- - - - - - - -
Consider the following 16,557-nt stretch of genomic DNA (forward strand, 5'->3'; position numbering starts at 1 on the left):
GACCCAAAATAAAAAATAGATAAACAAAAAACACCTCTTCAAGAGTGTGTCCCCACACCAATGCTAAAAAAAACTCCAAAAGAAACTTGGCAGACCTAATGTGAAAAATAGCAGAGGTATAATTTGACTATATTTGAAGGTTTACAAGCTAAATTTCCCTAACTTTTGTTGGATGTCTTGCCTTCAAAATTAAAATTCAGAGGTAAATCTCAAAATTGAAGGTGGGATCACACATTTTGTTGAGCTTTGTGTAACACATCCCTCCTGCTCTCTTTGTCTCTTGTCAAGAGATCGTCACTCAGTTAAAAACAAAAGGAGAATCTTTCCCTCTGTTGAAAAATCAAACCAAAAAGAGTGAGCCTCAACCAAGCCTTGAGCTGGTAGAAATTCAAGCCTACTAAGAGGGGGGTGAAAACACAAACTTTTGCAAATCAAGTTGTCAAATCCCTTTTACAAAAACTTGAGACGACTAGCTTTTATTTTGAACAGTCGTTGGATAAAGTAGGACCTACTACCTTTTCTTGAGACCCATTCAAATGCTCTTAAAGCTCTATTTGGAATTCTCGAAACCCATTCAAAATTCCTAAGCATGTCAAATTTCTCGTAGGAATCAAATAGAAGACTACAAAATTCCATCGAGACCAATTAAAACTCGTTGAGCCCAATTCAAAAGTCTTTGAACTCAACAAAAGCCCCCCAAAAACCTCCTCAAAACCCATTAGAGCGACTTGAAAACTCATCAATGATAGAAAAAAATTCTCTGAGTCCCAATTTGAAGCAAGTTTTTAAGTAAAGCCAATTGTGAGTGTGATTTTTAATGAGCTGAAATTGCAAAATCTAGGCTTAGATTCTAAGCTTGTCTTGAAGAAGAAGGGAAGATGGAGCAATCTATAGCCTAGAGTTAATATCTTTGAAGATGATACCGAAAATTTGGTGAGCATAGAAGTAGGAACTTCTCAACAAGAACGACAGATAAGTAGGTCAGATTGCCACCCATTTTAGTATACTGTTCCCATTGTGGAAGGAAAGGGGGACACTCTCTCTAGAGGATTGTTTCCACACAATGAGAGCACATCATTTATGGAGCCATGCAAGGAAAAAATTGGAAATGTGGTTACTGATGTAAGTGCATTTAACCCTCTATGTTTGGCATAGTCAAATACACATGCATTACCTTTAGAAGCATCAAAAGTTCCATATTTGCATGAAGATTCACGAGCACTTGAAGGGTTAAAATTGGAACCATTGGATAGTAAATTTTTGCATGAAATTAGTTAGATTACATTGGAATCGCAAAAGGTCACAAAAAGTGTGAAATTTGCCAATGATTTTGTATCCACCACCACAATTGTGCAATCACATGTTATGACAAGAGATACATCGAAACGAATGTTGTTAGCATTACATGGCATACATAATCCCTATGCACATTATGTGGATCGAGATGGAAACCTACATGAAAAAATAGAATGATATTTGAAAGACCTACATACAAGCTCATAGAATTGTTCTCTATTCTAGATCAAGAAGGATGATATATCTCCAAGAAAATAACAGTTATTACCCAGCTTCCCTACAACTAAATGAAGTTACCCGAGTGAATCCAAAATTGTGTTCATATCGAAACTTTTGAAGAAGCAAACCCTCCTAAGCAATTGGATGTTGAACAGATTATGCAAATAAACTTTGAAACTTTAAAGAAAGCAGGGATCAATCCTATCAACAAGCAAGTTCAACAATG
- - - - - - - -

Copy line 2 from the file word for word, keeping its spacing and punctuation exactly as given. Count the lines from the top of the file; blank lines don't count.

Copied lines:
GACCCAAAATAAAAAATAGATAAACAAAAAACACCTCTTCAAGAGTGTGTCCCCACACCAATGCTAAAAAAAACTCCAAAAGAAACTTGGCAGACCTAATGTGAAAAATAGCAGAGGTATAATTTGACTATATTTGAAGGTTTACAAGCTAAATTTCCCTAACTTTTGTTGGATGTCTTGCCTTCAAAATTAAAATTCAGAGGTAAATCTCAAAATTGAAGGTGGGATCACACATTTTGTTGAGCTTTGTGTAACACATCCCTCCTGCTCTCTTTGTCTCTTGTCAAGAGATCGTCACTCAGTTAAAAACAAAAGGAGAATCTTTCCCTCTGTTGAAAAATCAAACCAAAAAGAGTGAGCCTCAACCAAGCCTTGAGCTGGTAGAAATTCAAGCCTACTAAGAGGGGGGTGAAAACACAAACTTTTGCAAATCAAGTTGTCAAATCCCTTTTACAAAAACTTGAGACGACTAGCTTTTATTTTGAACAGTCGTTGGATAAAGTAGGACCTACTACCTTTTCTTGAGACCCATTCAAATGCTCTTAAAGCTCTATTTGGAATTCTCGAAACCCATTCAAAATTCCTAAGCATGTCAAATTTCTCGTAGGAATCAAATAGAAGACTACAAAATTCCATCGAGACCAATTAAAACTCGTTGAGCCCAATTCAAAAGTCTTTGAACTCAACAAAAGCCCCCCAAAAACCTCCTCAAAACCCATTAGAGCGACTTGAAAACTCATCAATGATAGAAAAAAATTCTCTGAGTCCCAATTTGAAGCAAGTTTTTAAGTAAAGCCAATTGTGAGTGTGATTTTTAATGAGCTGAAATTGCAAAATCTAGGCTTAGATTCTAAGCTTGTCTTGAAGAAGAAGGGAAGATGGAGCAATCTATAGCCTAGAGTTAATATCTTTGAAGATGATACCGAAAATTTGGTGAGCATAGAAGTAGGAACTTCTCAACAAGAACGACAGATAAGTAGGTCAGATTGCCACCCATTTTAGTATACTGTTCCCATTGTGGAAGGAAAGGGGGACACTCTCTCTAGAGGATTGTTTCCACACAATGAGAGCACATCATTTATGGAGCCATGCAAGGAAAAAATTGGAAATGTGGTTACTGATGTAAGTGCATTTAACCCTCTATGTTTGGCATAGTCAAATACACATGCATTACCTTTAGAAGCATCAAAAGTTCCATATTTGCATGAAGATTCACGAGCACTTGAAGGGTTAAAATTGGAACCATTGGATAGTAAATTTTTGCATGAAATTAGTTAGATTACATTGGAATCGCAAAAGGTCACAAAAAGTGTGAAATTTGCCAATGATTTTGTATCCACCACCACAATTGTGCAATCACATGTTATGACAAGAGATACATCGAAACGAATGTTGTTAGCATTACATGGCATACATAATCCCTATGCACATTATGTGGATCGAGATGGAAACCTACATGAAAAAATAGAATGATATTTGAAAGACCTACATACAAGCTCATAGAATTGTTCTCTATTCTAGATCAAGAAGGATGATATATCTCCAAGAAAATAACAGTTATTACCCAGCTTCCCTACAACTAAATGAAGTTACCCGAGTGAATCCAAAATTGTGTTCATATCGAAACTTTTGAAGAAGCAAACCCTCCTAAGCAATTGGATGTTGAACAGATTATGCAAATAAACTTTGAAACTTTAAAGAAAGCAGGGATCAATCCTATCAACAAGCAAGTTCAACAATG